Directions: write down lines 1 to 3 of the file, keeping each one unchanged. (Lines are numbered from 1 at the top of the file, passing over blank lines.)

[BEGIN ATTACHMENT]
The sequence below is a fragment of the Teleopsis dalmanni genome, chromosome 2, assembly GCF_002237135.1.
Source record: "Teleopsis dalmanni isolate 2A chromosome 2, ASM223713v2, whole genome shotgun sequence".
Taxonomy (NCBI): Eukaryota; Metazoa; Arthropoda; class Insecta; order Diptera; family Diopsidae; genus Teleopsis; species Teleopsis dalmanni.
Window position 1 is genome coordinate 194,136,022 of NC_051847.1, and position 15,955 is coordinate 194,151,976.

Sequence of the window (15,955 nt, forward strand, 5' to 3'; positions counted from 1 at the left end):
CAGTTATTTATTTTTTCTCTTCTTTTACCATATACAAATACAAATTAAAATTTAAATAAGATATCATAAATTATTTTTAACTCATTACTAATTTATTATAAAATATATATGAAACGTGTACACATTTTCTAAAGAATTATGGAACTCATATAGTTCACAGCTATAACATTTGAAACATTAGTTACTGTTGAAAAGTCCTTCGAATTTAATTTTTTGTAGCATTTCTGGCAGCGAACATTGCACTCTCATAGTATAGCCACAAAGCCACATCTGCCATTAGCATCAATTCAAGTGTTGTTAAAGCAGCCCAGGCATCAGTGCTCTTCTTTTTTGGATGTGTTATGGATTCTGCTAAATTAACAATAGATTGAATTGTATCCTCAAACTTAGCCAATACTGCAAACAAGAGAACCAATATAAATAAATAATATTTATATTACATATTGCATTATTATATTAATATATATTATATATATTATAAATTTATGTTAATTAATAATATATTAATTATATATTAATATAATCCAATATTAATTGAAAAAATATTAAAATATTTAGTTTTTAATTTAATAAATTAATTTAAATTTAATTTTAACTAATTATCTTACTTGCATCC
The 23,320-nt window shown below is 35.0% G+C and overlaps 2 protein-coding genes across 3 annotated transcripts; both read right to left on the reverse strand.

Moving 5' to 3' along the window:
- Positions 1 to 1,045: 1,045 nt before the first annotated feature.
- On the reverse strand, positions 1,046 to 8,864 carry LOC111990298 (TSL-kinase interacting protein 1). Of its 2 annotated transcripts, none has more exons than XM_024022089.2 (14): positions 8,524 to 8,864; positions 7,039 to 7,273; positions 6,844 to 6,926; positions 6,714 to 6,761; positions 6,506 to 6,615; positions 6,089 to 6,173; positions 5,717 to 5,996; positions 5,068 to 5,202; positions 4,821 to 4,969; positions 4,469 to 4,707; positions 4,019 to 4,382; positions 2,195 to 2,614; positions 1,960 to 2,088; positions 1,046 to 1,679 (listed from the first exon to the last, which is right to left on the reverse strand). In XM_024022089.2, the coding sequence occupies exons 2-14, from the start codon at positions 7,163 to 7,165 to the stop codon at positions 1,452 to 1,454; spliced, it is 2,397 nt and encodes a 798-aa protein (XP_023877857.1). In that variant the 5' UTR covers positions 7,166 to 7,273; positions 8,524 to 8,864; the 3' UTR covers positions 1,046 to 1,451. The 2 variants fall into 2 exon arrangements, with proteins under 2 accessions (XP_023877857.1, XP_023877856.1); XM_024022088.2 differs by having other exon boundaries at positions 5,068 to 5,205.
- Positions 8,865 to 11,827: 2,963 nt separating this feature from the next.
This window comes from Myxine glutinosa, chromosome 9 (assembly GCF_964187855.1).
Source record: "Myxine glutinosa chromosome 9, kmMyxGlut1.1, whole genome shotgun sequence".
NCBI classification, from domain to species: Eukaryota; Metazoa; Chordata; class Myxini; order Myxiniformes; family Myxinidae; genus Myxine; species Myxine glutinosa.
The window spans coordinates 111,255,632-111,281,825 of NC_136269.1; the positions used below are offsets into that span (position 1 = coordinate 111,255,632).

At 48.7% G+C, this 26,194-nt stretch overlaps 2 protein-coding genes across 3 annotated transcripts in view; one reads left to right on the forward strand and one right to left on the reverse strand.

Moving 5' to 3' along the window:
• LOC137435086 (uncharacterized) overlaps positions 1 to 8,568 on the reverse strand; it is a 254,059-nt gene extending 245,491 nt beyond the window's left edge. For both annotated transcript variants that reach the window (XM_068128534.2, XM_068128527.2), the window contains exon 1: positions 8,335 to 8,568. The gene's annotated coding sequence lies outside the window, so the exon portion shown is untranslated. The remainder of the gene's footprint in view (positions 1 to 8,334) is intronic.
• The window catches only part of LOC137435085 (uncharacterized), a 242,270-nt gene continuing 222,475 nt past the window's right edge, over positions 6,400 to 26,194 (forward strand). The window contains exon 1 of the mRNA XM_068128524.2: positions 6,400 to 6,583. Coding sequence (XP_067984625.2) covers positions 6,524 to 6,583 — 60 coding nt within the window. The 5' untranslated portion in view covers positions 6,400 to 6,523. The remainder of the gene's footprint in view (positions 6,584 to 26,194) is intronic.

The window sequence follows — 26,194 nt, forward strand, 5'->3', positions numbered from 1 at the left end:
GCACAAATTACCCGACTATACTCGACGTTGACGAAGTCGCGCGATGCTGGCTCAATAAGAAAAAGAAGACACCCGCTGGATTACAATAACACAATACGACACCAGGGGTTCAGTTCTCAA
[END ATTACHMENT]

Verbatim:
The sequence below is a fragment of the Teleopsis dalmanni genome, chromosome 2, assembly GCF_002237135.1.
Source record: "Teleopsis dalmanni isolate 2A chromosome 2, ASM223713v2, whole genome shotgun sequence".
Taxonomy (NCBI): Eukaryota; Metazoa; Arthropoda; class Insecta; order Diptera; family Diopsidae; genus Teleopsis; species Teleopsis dalmanni.